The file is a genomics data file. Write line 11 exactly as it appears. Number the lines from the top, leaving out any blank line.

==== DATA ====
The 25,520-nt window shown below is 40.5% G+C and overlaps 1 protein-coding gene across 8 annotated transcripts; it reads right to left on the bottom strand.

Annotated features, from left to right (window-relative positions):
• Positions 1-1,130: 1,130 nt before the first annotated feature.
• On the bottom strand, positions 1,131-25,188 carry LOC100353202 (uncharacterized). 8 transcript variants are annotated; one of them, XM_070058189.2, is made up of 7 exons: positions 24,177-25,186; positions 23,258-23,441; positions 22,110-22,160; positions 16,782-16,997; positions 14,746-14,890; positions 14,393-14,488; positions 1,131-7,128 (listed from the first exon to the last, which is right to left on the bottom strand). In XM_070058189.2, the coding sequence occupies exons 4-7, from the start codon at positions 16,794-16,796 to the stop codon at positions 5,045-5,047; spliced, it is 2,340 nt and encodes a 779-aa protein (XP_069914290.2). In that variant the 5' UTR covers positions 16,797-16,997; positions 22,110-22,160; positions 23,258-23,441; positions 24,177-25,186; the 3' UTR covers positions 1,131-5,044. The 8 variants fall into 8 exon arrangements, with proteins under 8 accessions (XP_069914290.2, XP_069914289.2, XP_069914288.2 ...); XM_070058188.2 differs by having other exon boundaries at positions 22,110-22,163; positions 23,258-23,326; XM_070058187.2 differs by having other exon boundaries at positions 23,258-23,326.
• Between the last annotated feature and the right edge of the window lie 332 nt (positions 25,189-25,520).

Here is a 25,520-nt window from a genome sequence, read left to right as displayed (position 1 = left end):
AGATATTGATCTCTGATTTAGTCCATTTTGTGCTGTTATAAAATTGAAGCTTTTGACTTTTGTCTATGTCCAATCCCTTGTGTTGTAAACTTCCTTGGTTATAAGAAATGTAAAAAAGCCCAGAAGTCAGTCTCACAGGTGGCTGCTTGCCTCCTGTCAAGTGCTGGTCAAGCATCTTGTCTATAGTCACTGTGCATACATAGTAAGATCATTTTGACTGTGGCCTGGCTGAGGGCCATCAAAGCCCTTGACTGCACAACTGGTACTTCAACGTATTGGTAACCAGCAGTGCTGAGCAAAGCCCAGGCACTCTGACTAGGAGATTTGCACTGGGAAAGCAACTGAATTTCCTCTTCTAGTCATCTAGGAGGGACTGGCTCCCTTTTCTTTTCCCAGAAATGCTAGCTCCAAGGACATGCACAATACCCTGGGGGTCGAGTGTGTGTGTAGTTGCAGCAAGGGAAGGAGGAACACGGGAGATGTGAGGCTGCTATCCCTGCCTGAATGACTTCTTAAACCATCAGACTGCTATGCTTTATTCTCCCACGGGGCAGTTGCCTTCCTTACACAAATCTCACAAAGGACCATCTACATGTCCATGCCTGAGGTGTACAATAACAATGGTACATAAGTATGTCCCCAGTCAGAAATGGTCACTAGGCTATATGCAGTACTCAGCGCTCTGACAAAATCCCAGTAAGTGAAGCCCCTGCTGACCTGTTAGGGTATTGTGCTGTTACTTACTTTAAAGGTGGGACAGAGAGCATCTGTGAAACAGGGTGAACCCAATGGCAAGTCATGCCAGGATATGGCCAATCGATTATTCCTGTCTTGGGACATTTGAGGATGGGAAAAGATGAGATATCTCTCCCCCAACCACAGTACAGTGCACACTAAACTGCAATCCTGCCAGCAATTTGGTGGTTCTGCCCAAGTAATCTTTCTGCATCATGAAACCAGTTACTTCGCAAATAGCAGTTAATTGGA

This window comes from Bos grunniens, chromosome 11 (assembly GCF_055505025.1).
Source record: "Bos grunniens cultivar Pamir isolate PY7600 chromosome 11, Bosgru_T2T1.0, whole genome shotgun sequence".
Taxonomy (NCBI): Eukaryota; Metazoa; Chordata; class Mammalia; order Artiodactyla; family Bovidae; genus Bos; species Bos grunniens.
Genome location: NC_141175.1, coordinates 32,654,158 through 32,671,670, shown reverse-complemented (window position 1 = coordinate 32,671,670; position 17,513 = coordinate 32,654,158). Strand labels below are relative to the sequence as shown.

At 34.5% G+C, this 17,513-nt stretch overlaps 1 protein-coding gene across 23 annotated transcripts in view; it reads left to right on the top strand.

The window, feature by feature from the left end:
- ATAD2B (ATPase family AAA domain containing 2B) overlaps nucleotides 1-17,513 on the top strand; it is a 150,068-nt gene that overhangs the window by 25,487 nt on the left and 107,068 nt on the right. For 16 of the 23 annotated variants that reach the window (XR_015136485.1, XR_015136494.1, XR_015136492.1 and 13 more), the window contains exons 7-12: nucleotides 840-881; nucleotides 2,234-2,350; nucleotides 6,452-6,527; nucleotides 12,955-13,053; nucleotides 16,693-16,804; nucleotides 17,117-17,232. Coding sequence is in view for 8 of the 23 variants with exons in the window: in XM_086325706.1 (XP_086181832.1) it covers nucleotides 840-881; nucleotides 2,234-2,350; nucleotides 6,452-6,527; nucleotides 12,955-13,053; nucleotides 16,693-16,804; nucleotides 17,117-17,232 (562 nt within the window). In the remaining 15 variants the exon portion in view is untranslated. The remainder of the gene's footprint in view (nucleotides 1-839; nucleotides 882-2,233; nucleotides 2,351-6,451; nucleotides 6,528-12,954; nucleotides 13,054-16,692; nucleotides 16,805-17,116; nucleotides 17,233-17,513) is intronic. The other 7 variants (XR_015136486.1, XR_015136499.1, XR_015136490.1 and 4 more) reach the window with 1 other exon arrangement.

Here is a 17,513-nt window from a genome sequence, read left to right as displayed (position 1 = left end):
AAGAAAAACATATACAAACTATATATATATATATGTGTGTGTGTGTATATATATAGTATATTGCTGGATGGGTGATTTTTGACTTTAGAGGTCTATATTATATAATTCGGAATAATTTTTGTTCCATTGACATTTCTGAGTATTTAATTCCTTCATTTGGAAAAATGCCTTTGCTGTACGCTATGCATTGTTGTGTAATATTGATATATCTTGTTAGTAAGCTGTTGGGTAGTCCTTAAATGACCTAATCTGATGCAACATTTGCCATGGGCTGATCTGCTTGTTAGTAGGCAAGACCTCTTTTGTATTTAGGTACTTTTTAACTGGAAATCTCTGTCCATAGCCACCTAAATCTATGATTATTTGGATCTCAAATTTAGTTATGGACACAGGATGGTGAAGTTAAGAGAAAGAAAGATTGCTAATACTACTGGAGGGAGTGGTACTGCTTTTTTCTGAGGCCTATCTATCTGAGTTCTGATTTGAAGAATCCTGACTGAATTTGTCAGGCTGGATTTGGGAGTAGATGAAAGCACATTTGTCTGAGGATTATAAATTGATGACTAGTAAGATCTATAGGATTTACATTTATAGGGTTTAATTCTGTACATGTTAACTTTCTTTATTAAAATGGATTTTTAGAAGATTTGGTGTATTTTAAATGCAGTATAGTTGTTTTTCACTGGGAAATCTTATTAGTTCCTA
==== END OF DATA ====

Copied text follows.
Genome location: NC_141175.1, coordinates 32,654,158 through 32,671,670, shown reverse-complemented (window position 1 = coordinate 32,671,670; position 17,513 = coordinate 32,654,158). Strand labels below are relative to the sequence as shown.